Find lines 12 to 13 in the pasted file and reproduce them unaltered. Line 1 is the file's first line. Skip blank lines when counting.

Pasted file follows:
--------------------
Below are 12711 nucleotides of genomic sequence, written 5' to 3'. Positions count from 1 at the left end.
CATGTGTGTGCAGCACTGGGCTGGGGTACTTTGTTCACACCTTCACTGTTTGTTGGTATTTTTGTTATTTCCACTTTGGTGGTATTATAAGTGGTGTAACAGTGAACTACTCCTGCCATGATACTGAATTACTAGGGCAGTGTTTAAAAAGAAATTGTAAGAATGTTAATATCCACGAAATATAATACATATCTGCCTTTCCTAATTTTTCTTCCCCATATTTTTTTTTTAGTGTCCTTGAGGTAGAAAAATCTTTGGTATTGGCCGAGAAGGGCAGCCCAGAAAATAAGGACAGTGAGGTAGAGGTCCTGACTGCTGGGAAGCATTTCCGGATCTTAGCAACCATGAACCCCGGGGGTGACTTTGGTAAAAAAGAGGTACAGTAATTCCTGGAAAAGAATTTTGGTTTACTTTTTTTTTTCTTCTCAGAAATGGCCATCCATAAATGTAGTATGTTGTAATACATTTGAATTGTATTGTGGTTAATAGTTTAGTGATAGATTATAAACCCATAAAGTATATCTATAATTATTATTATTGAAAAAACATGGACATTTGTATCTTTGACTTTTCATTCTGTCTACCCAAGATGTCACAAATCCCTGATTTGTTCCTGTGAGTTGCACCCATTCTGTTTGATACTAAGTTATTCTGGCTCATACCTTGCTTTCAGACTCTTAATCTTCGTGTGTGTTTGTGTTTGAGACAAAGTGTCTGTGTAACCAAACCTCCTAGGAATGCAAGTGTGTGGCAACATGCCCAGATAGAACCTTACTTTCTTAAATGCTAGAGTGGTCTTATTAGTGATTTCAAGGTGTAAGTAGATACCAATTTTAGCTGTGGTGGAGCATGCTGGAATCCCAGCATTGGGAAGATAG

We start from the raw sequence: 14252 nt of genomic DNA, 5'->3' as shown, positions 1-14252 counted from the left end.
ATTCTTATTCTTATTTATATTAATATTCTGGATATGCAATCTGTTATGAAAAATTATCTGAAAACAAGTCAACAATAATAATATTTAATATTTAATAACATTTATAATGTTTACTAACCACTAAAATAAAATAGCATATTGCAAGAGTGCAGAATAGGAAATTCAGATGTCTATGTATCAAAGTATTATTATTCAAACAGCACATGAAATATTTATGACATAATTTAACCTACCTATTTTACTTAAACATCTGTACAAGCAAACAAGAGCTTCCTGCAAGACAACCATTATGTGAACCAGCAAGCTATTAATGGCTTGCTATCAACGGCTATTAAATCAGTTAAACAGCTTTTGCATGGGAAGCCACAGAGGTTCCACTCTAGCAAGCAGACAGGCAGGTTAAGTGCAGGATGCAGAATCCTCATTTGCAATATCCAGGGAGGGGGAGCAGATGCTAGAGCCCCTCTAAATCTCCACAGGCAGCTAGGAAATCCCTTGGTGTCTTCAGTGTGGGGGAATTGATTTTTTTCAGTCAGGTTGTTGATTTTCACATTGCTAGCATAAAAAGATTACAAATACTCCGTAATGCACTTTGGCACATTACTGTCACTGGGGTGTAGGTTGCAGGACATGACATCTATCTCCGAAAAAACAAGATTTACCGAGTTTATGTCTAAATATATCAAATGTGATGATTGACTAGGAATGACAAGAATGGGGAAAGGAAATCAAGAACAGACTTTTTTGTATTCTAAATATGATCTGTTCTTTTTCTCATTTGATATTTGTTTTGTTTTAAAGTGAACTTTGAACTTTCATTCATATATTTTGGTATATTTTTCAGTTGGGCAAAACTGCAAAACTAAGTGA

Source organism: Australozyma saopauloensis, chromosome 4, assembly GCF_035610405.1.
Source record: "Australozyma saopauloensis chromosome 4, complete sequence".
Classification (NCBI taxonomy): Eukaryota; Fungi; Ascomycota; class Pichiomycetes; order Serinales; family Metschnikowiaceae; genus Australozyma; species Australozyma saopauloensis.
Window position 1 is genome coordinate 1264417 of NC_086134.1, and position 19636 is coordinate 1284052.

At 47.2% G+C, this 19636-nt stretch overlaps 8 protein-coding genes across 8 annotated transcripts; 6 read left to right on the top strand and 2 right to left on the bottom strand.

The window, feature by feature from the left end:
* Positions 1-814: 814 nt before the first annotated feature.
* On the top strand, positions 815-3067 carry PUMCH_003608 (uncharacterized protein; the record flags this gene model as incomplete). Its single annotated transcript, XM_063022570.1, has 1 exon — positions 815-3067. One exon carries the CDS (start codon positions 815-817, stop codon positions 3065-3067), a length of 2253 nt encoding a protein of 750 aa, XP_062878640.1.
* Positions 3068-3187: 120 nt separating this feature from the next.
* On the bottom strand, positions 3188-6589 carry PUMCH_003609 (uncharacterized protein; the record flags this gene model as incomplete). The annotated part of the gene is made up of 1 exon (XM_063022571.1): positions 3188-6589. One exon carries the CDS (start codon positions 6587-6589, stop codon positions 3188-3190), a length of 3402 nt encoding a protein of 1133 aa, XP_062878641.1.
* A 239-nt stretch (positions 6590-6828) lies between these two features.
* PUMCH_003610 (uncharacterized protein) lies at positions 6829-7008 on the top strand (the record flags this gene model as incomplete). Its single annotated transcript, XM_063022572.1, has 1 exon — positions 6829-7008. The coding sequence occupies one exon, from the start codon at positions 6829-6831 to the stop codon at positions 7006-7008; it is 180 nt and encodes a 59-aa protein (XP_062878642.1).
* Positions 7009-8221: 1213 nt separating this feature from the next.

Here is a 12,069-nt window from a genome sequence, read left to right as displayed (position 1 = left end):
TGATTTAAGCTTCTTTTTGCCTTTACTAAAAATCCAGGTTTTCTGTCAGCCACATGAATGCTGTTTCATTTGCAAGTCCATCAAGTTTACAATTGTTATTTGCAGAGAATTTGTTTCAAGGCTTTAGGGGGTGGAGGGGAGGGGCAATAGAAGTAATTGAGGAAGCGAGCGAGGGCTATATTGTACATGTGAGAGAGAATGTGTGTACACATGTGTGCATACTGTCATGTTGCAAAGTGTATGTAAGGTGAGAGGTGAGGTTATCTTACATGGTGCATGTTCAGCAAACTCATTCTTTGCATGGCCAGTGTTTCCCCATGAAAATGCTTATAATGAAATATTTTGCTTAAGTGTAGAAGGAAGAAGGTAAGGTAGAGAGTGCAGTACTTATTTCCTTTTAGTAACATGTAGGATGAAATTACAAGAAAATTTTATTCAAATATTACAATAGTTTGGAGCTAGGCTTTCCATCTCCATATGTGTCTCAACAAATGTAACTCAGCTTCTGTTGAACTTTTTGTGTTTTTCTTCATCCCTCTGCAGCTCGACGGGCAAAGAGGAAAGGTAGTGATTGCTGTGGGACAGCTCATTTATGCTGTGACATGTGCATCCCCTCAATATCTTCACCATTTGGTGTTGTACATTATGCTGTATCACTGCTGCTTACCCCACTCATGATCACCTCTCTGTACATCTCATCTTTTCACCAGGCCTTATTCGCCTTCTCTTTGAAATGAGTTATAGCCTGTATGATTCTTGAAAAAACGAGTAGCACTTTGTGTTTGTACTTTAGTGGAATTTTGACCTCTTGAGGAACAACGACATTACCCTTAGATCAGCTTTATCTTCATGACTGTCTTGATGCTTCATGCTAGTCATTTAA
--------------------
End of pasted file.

* On the top strand, positions 815-3067 carry PUMCH_003608 (uncharacterized protein; the record flags this gene model as incomplete). Its single annotated transcript, XM_063022570.1, has 1 exon — positions 815-3067. One exon carries the CDS (start codon positions 815-817, stop codon positions 3065-3067), a length of 2253 nt encoding a protein of 750 aa, XP_062878640.1.
* Positions 3068-3187: 120 nt separating this feature from the next.